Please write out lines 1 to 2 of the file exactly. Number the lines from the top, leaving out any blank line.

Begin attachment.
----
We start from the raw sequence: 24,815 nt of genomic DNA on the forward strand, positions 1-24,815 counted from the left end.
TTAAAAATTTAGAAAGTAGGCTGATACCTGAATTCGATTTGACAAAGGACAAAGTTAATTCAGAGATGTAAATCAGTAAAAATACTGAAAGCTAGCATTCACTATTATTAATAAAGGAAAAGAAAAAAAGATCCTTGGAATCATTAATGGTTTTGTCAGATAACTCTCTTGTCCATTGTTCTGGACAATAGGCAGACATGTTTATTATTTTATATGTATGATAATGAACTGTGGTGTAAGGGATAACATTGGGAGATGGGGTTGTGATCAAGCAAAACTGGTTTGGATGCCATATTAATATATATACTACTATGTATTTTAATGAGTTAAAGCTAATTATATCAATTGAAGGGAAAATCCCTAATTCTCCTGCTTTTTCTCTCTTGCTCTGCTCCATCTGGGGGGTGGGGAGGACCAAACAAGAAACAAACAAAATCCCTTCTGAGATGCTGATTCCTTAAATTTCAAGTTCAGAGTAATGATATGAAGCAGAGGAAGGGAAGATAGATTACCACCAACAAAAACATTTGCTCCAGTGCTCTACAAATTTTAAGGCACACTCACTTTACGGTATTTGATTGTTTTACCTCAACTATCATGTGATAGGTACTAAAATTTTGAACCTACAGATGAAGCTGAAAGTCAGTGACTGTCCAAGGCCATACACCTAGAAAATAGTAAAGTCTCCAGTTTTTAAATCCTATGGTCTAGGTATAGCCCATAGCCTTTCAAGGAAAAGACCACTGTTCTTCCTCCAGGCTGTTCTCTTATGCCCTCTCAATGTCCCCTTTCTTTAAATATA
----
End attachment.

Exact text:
We start from the raw sequence: 24,815 nt of genomic DNA on the forward strand, positions 1-24,815 counted from the left end.
TTAAAAATTTAGAAAGTAGGCTGATACCTGAATTCGATTTGACAAAGGACAAAGTTAATTCAGAGATGTAAATCAGTAAAAATACTGAAAGCTAGCATTCACTATTATTAATAAAGGAAAAGAAAAAAAGATCCTTGGAATCATTAATGGTTTTGTCAGATAACTCTCTTGTCCATTGTTCTGGACAATAGGCAGACATGTTTATTATTTTATATGTATGATAATGAACTGTGGTGTAAGGGATAACATTGGGAGATGGGGTTGTGATCAAGCAAAACTGGTTTGGATGCCATATTAATATATATACTACTATGTATTTTAATGAGTTAAAGCTAATTATATCAATTGAAGGGAAAATCCCTAATTCTCCTGCTTTTTCTCTCTTGCTCTGCTCCATCTGGGGGGTGGGGAGGACCAAACAAGAAACAAACAAAATCCCTTCTGAGATGCTGATTCCTTAAATTTCAAGTTCAGAGTAATGATATGAAGCAGAGGAAGGGAAGATAGATTACCACCAACAAAAACATTTGCTCCAGTGCTCTACAAATTTTAAGGCACACTCACTTTACGGTATTTGATTGTTTTACCTCAACTATCATGTGATAGGTACTAAAATTTTGAACCTACAGATGAAGCTGAAAGTCAGTGACTGTCCAAGGCCATACACCTAGAAAATAGTAAAGTCTCCAGTTTTTAAATCCTATGGTCTAGGTATAGCCCATAGCCTTTCAAGGAAAAGACCACTGTTCTTCCTCCAGGCTGTTCTCTTATGCCCTCTCAATGTCCCCTTTCTTTAAATATA